It’s important for a new act to make an arresting start to an album and The Attic Ends could not have begun in more convincing fashion than ‘Fortress’. If the problem with female-fronted bands is that often the female dominates so much that the band members seem more like session musicians for their singer’s solo career, ‘Fortress’ pours scorn over that worry as they provide strong rhythmic and melodic backing to match the intensity of Samantha Rex’s vocals. Yet ‘Garden’ and ‘The Real You’ are a little more wayward with guitarist Pete Hur and Rex seemingly trying to out-perform each other. Happily, these are the only real missteps on an otherwise good album. ‘Giving Up’ reclaims the mojo, as it were. It’s a much subtler, moodier affair than ‘Fortress’ but what it lacks in melodrama it makes up for in atmosphere. Keyboard player Jan Christiansen comes to the fore for the melancholic soul-baring of ‘Somebody Found Out’; another powerful showcase for Rex. Finally, the shuffling percussion on ‘Your Light’ reveals the importance of Bob King’s crisp and precise drumming.

There may be a couple of occasions when band and singer seem to be at odds with each other but the counter-argument is that it never did a certain Mr. Marr and Mr. Morrissey any harm on records by The Smiths. So long as these different influences can be channelled in the right way, there’s a sense of more good things to come from The Attic Ends which all bodes well for ‘The Sky Begins (Part Two)’ of course.

Web Sites:
The Attic Ends Official Site
The Attic Ends Bandcamp Stream for ‘The Sky Begins (Part One)’

Further Listening:
All About Eve, Ending People

Review: Nightmute – Apparition

It may be 2013 but here are LA’s Nightmute who make the kind of old school epic, gothic rock which harks back to a time when non-ironic bands such as The Mission ruled certain airwaves. ‘Apparition’ is the group’s debut EP and one which wastes no time in setting their agenda.

Nightmute EP Cover

‘Lipstick’ reads like a checklist of post-punk/gothic rock with passionate, full-blooded vocals, driving guitars, insistent keyboards, intense drumming and epic production all to the fore. It’s a great way to start the EP though. ‘Gloria’ is calmer and more controlled, at least initially. Guitars jangle this time and the song only really lets fly on the full-throated chorus, which steers just far enough away from Eurovision territory to make it palatable. The band are brave enough to bestow the title of ‘The Anthem’ on the third track and in fairness their confidence is not misplaced as the hard-working Americans fully commit to rhythm and melody. That only leaves ‘She’s The Score’ to continue the formula of gothic verses and the inevitable big chorus.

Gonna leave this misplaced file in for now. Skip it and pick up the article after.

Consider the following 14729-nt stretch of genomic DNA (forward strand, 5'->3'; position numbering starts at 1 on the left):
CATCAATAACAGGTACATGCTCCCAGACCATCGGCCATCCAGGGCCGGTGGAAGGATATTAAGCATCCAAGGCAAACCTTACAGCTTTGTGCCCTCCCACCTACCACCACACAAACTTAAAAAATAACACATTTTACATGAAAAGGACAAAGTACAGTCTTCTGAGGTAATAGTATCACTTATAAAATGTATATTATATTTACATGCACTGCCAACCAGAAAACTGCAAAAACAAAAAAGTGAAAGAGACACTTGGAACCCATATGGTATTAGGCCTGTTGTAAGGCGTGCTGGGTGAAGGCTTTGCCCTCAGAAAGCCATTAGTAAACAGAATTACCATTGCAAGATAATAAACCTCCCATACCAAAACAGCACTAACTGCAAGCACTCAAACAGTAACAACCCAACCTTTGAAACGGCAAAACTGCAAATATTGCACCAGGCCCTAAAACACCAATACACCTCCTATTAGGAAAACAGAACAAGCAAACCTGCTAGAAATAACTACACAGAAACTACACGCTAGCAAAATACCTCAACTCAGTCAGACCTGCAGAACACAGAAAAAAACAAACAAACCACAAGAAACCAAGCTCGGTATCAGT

In these days of bands wanting to sound as arty and off-kilter as possible, Nightmute provide a refreshing antidote with an uncompromising take on arena rock. Yes, they could have existed twenty five years ago but the polish of these songs is offset by the gritty musicianship of the band members. Indeed, each song here is delivered with a relentless energy and conviction which suggests they are stadium bound.

Web Sites:
Nightmute Official Site
Video of Nightmite’s ‘Gloria’

Further Listening:
The Mission, Hearts Fail

Review: Emby Alexander – Dressed Undressing

When faced with the description of “Experimental indie/baroque pop”, there’s a fair chance it’s going to be a love it or hate it experience. The only guarantee is that it’s unlikely to be dull. With this note of caution, any danger can at least be mitigated by the fact that Emby Alexander’s latest EP is only ten minutes long.

Emby Alexander EP Cover

The Arizona quintet exhibit oddness in spades on this brief but many coloured EP. The opening track shifts wildly between an A.R. Kane abstract intro and a girl group chorus, whilst in between the early exuberance of the Mystery Jets are brought to mind. ‘How Hard It Is To Be A Boy’ is no less strange. Once again the chorus seems almost unrelated to the verses, not that Emby Alexander are particular obsessed with orthodox song structures. This time the vocals echo from speaker to speaker in a disorientating and eerie take on modern psych-pop. The third and final track, ‘Drag The Long Way Home’, is close in spirit to Deerhunter with an air of vintage punk-pop at its core but on the surface there’s a deranged yet addictive approach to coherent songwriting. Once again the crazed vocals are to the forefront, of course.

In a way it’s a blessing that the whole listening experience is over in ten minutes because lengthy exposure to this kind of bizarre music is bound to have an effect on one’s sanity. Furthermore, there is certainly a sense that they’re trying too hard to bottle a myriad of influences into each of their songs. Nevertheless, there’s much to be fascinated and thrilled by on Emby Alexander’s first EP which should lure in all lovers of macabre art pop.

Web Sites:
Emby Alexander Official Site
SoundCloud Stream for ‘Dressed Undressed’

Further Listening:
Mystery Jets, Deerhunter